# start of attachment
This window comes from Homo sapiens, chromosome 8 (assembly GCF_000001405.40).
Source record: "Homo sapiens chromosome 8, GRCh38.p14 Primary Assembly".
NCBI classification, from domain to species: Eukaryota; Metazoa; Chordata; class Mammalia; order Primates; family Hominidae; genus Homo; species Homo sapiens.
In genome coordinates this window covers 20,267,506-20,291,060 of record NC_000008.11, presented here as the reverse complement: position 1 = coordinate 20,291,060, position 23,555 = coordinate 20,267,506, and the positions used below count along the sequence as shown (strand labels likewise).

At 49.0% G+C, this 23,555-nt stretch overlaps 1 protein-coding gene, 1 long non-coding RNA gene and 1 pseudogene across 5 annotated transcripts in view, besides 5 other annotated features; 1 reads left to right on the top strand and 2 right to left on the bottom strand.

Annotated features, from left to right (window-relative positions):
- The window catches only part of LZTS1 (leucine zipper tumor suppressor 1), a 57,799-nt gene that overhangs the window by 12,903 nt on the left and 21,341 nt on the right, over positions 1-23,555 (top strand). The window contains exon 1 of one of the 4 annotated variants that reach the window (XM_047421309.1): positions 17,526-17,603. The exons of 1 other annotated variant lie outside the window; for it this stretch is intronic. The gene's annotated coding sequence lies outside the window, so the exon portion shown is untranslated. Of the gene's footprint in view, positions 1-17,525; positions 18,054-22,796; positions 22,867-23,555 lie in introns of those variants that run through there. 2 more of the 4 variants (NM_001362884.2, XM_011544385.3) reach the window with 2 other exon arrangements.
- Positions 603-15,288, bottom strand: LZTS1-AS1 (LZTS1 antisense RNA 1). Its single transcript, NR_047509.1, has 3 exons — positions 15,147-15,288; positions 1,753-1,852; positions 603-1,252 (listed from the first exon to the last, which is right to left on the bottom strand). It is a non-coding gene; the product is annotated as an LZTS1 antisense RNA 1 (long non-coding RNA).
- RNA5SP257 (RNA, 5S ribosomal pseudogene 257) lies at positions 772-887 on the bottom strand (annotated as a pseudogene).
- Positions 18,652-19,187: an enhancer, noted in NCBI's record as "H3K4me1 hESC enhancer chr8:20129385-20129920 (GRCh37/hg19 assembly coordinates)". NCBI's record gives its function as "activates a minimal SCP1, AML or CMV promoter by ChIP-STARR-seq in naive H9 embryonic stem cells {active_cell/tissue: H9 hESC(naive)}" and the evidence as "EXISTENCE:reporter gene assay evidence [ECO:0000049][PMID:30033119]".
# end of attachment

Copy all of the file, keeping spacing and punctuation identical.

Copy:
This window comes from Homo sapiens, chromosome 8 (assembly GCF_000001405.40).
Source record: "Homo sapiens chromosome 8, GRCh38.p14 Primary Assembly".
NCBI classification, from domain to species: Eukaryota; Metazoa; Chordata; class Mammalia; order Primates; family Hominidae; genus Homo; species Homo sapiens.
In genome coordinates this window covers 20,267,506-20,291,060 of record NC_000008.11, presented here as the reverse complement: position 1 = coordinate 20,291,060, position 23,555 = coordinate 20,267,506, and the positions used below count along the sequence as shown (strand labels likewise).

At 49.0% G+C, this 23,555-nt stretch overlaps 1 protein-coding gene, 1 long non-coding RNA gene and 1 pseudogene across 5 annotated transcripts in view, besides 5 other annotated features; 1 reads left to right on the top strand and 2 right to left on the bottom strand.

Annotated features, from left to right (window-relative positions):
- The window catches only part of LZTS1 (leucine zipper tumor suppressor 1), a 57,799-nt gene that overhangs the window by 12,903 nt on the left and 21,341 nt on the right, over positions 1-23,555 (top strand). The window contains exon 1 of one of the 4 annotated variants that reach the window (XM_047421309.1): positions 17,526-17,603. The exons of 1 other annotated variant lie outside the window; for it this stretch is intronic. The gene's annotated coding sequence lies outside the window, so the exon portion shown is untranslated. Of the gene's footprint in view, positions 1-17,525; positions 18,054-22,796; positions 22,867-23,555 lie in introns of those variants that run through there. 2 more of the 4 variants (NM_001362884.2, XM_011544385.3) reach the window with 2 other exon arrangements.
- Positions 603-15,288, bottom strand: LZTS1-AS1 (LZTS1 antisense RNA 1). Its single transcript, NR_047509.1, has 3 exons — positions 15,147-15,288; positions 1,753-1,852; positions 603-1,252 (listed from the first exon to the last, which is right to left on the bottom strand). It is a non-coding gene; the product is annotated as an LZTS1 antisense RNA 1 (long non-coding RNA).
- RNA5SP257 (RNA, 5S ribosomal pseudogene 257) lies at positions 772-887 on the bottom strand (annotated as a pseudogene).
- Positions 18,652-19,187: an enhancer, noted in NCBI's record as "H3K4me1 hESC enhancer chr8:20129385-20129920 (GRCh37/hg19 assembly coordinates)". NCBI's record gives its function as "activates a minimal SCP1, AML or CMV promoter by ChIP-STARR-seq in naive H9 embryonic stem cells {active_cell/tissue: H9 hESC(naive)}" and the evidence as "EXISTENCE:reporter gene assay evidence [ECO:0000049][PMID:30033119]".